Grand Rapids Pops celebrates 50th anniversary of Fleetwood Mac with tribute show, Sept. 22-24

Fleetwood Mac’s drummer, Mick Fleetwood, who gave his name to the band and who is one of its two remaining founders, became a member of the group for reasons having nothing to do with music.

What’s more, Fleetwood only found out recently.

One of the top pop/rock acts of the 1970s and 1980s, inducted into the Rock and Roll Hall of Fame in 1998, Fleetwood Mac remains among the best-selling rock bands of all time.

Grand Rapids Pops salutes the iconic group with “A Tribute to Fleetwood Mac” to open the Fox Motors Pops series this weekend.

Shows are at 8 p.m. Friday and Saturday, Sept. 22-23, and at 3 p.m. Sunday, Sept. 24, in DeVos Performance Hall. Tickets start at $18 adults or $5 students.

Fleetwood Mac, founded in 1967 in London, celebrated its 50th anniversary this past summer. The English blues-rock band’s greatest era of success begin in 1975 with the addition to the lineup of guitarist Lindsey Buckingham and singer Stevie Nicks, both Americans.

The new pop-flavored sound led immediately to Fleetwood Mac’s biggest single, Rhiannon on its eponymous 10th album titled Fleetwood Mac.

Mick Fleetwood, who has written three books about the group, was one of its three founders. The others include electric bass player John McVie, whose name also contributed to the name of the band, and blues-rock guitarist Peter Green, who originally was the group’s main singer, guitarist and songwriter.

It was Green who recruited Fleetwood to the group first dubbed John Mayall’s Bluesbreakers. But Fleetwood only recently learned why Green recruited him for the group renamed Fleetwood Mac.

“Well, you were so sad,” Fleetwood recalled Green saying in an interview published in Salon magazine this month.

“You were so sad, and you had broken up with Jenny and you were brokenhearted, and I thought you needed to do something.  And that's what made my mind up.”

“He said, ‘I thought you needed it. You needed to pull yourself together,’” Fleetwood told Salon. “And I thought that was such a loving statement. It had nothing to do with playing. He did it as a friend to pull me out of being, you know, blue.”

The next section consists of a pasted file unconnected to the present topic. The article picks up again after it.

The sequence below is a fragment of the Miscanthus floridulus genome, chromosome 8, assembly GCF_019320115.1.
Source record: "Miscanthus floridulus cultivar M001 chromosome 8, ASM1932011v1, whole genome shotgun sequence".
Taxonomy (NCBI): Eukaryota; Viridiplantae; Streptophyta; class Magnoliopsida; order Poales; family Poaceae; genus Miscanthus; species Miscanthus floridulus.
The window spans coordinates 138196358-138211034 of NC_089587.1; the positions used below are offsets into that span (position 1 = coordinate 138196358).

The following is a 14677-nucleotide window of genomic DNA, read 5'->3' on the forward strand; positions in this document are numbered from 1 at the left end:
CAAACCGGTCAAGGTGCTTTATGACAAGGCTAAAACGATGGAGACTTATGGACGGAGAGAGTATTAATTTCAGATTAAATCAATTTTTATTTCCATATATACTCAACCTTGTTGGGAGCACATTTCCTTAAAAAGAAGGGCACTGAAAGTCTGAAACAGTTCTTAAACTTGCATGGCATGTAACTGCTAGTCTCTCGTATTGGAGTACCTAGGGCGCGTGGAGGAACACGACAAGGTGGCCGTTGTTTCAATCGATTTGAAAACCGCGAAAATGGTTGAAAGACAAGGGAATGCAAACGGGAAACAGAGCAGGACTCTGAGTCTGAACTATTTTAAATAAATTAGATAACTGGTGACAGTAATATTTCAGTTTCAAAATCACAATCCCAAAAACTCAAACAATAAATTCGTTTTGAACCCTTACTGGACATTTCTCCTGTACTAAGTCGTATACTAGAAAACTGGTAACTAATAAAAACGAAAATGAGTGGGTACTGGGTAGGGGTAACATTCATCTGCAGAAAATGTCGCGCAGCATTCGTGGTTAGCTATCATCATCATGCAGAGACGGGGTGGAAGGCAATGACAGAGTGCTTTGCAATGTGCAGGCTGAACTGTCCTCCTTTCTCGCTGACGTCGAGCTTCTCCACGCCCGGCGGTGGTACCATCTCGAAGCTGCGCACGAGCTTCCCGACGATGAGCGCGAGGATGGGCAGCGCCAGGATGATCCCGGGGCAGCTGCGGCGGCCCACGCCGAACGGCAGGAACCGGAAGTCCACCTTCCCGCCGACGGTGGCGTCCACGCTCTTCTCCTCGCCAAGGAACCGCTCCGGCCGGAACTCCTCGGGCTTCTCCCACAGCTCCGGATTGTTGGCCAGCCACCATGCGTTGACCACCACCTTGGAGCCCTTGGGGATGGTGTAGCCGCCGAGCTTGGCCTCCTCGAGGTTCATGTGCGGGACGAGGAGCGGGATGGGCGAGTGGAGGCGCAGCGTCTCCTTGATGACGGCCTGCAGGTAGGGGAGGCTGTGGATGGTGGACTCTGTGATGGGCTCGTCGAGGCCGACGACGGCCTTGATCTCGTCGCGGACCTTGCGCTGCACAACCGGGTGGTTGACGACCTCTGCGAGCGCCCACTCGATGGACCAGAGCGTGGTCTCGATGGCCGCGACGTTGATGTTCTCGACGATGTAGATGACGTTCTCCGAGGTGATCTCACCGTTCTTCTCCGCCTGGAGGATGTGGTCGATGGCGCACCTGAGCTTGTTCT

That story is reflected in the title of Fleetwood’s latest book, “Love that Burns – A Chronicle of Fleetwood Mac: Volume 1, 1967-1974,” a limited-edition book published on Sept. 19.

“And the irony of the title is, if you jump forward thirty years, the whole legacy of this strange band, is all interwoven with love, really, and dysfunctional versions of it as well,” Fleetwood said.

The band’s biggest album, the 1977 release, Rumors, was all about the internal strife in the group. Just one year after Fleetwood Mac rebooted and rebranded itself, the lives of all five musicians were in turmoil. McVie and his wife, Christine McVie, the band’s keyboardist since 1970s, were ending their marriage of eight years. Buckingham and Nicks, who were romantically involved when they joined the band, were having an on-and-off relationship with frequent fights. Mick Fleetwood faced domestic difficulties of his own after learning his wife and the mother of their two children had had an affair with his best friend.

Despite their personal troubles, Fleetwood Mac entered the recording studio to write such songs as Go Your Own Way, Dreams, Don’t Stop and You Make Loving Fun. Released in February 1977, Rumors would spend 31 weeks on top of the pop charts and win the 1978 Grammy Award for Album of the Year.

Grand Rapids Symphony Principal Pops Conductor Bob Bernhardt leads “A Tribute to Fleetwood Mac” featuring Landslide, a sextet of Los Angeles-based musicians, who took their name from one of Fleetwood Mac’s biggest hit songs.

It’s the fourth classic pop/rock tribute show Bernhardt has led with the Grand Rapids Symphony in the past year. The others were salutes to the music of the Beatles in April in DeVos Hall followed by tributes to the music of ABBA and to Chicago in July for the D&W Fresh Market Picnic Pops.

“In the past 20 years, the cover band playing ‘the music of’ has become incredibly popular,” Bernhardt said. “That’s largely because so many of the bands still have their significant followings, and there is significant nostalgia for the music and the era.”

The presence of a symphony orchestra isn’t simply an add-on.

“Some bands actually either used an orchestra in the background of their songs or conceived their songs orchestrally,” Bernhardt said. “In particular, when the strings are well crafted behind a ballad or a thoughtful song, the emotional content of the song can be underpinned.”

Such examples include the Beatles’ “Eleanor Rigby” as well as several of the Fab Four’s songs produced by Phil Spector, such as “The Long and Winding Road.”

“The quality of the show depends upon two items - the musicianship of the band itself, and how much they invested in orchestral arrangements,” Bernhardt said.

Today, Fleetwood Mac continues to tour and perform periodically.

“We've done, as a band, a lot,” Fleetwood told Salon. “And the main thing is, [we] survived the original idea that those four original members of Fleetwood Mac had, which was a really simple desire just to play music that we really loved to play.”

Posted by Jeffrey Kaczmarczyk at 7:00 AM

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